Fox News Weather Center

Rainy pattern in eastern US to persist until early June

Those hoping for an extended period of dry weather in the eastern United States will have to wait a few more weeks. There are no signs of a week-long stretch of rain-free weather anywhere in the region into early June.

Washington, D.C., set a new record for consecutive days in a row with rainfall, with at least 0.01 of an inch falling each day from April 27 to May 10. The old record was 10 days in a row set during the summers of 1938 and 1873.

Since April 23, days with rainfall of 0.01 of an inch or more have totaled 11 in Philadelphia, nine in New York City, nine in Pittsburgh, Pennsylvania, and eight in Boston.

Rainfall will continue to hinder agriculture, construction, sports and other outdoor activities across the region despite brief periods of dryness.

"Some subtle changes in the weather pattern will allow small gaps in the rainfall moving forward toward the last part of May," Pastelok said. "But the overall pattern will remain wetter than average for a large part of the Eastern states into early June."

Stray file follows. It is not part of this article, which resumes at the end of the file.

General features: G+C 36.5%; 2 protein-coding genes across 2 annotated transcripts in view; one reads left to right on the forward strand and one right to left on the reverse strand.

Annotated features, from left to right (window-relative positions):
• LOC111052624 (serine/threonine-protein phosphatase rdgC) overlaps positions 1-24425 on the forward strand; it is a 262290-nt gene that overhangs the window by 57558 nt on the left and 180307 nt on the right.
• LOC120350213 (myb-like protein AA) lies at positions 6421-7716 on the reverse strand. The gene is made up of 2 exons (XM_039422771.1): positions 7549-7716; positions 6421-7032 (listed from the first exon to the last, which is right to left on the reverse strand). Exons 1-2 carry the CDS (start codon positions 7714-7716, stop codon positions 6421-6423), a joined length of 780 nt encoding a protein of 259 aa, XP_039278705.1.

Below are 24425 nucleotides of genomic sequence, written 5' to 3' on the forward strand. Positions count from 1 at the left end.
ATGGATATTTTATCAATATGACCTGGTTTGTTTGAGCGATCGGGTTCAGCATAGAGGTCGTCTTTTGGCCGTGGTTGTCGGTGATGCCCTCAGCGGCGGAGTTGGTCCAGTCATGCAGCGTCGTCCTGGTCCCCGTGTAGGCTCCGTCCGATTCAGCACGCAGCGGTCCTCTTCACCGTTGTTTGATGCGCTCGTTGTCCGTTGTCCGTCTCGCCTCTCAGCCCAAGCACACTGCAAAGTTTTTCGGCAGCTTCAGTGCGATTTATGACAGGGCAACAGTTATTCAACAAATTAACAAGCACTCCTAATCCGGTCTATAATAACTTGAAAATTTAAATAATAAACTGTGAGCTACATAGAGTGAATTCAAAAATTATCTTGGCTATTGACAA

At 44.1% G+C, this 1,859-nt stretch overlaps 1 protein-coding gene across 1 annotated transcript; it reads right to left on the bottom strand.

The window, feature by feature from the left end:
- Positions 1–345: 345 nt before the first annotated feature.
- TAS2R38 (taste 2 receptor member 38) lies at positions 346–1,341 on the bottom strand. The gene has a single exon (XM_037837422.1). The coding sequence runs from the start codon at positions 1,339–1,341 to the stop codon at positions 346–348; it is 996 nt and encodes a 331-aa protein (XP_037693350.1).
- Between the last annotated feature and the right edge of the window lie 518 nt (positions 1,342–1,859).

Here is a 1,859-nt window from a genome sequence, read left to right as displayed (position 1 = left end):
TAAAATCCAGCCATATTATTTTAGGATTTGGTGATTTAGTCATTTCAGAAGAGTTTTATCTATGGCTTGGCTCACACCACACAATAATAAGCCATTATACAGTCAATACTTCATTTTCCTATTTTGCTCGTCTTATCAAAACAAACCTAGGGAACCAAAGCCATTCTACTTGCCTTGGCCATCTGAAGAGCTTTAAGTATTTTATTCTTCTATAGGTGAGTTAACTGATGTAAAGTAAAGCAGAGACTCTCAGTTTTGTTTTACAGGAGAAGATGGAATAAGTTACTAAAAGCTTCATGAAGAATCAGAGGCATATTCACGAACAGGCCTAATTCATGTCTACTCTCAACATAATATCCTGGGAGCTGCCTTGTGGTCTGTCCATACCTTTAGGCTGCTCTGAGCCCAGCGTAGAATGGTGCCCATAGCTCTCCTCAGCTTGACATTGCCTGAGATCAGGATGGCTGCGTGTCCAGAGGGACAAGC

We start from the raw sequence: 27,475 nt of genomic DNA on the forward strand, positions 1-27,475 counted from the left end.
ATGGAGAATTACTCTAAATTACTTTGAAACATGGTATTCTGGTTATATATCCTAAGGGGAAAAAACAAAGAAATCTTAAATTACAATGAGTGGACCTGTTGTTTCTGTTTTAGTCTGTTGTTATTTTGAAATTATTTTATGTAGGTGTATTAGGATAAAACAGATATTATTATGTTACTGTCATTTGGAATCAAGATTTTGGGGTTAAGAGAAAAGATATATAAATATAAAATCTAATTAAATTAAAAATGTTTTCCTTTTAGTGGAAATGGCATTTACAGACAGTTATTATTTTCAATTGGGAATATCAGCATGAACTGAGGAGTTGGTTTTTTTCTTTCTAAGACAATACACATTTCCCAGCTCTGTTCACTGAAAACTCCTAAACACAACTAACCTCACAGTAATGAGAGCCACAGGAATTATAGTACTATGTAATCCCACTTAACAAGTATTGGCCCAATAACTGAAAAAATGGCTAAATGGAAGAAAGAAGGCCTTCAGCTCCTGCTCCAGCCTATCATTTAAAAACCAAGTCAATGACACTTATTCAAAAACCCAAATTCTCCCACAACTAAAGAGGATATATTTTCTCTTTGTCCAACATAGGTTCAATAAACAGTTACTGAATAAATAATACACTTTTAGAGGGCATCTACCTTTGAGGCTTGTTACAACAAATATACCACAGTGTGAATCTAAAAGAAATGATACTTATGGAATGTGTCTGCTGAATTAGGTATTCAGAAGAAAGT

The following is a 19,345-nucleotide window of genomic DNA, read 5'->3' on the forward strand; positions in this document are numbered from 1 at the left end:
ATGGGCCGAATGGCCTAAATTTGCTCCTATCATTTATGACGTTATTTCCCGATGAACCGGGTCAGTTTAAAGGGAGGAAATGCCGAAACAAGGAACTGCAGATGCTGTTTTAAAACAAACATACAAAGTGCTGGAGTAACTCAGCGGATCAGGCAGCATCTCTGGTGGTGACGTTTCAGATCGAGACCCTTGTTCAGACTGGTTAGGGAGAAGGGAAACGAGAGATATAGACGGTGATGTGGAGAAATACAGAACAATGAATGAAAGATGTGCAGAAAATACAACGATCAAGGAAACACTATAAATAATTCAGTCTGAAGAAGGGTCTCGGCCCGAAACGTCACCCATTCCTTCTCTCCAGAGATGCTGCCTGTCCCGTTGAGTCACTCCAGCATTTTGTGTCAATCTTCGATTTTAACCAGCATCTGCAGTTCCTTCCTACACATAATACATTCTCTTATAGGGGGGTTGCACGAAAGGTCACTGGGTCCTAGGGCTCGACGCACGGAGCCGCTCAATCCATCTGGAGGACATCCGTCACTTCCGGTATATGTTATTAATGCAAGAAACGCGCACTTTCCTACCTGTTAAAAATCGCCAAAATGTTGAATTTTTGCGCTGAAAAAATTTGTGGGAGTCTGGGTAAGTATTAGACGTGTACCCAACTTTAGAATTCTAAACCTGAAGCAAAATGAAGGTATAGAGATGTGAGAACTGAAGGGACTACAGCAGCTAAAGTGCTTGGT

Portions of New England and the Deep South are likely to have the longest gaps in rainfall while the mid-Atlantic will be wet the most often.

Despite the persistent pattern, lower-than-average temperatures will tend to limit the amount of thunderstorm activity, which will reduce the risk of flash and urban flooding.

"With a few exceptions, the greatest potential for flooding downpours will be in the South, where the warm and humid air will make the atmosphere more volatile," Pastelok said.

"In the northern tier states, the atmospheric environment will be more stable and will tend to favor lighter, more general rainfall."

The busy nature of the pattern will prevent precise timing of the rainfall, beyond several days out.

Those needing to recharge in sunlight are encouraged to take advantage of any sunny days, as they will continue to be few and far between into early June, especially in much of the mid-Atlantic.

"We are still a few weeks away from a pattern change during June," Pastelok said. "We still expect rounds of hot weather to fight back during June, July and August."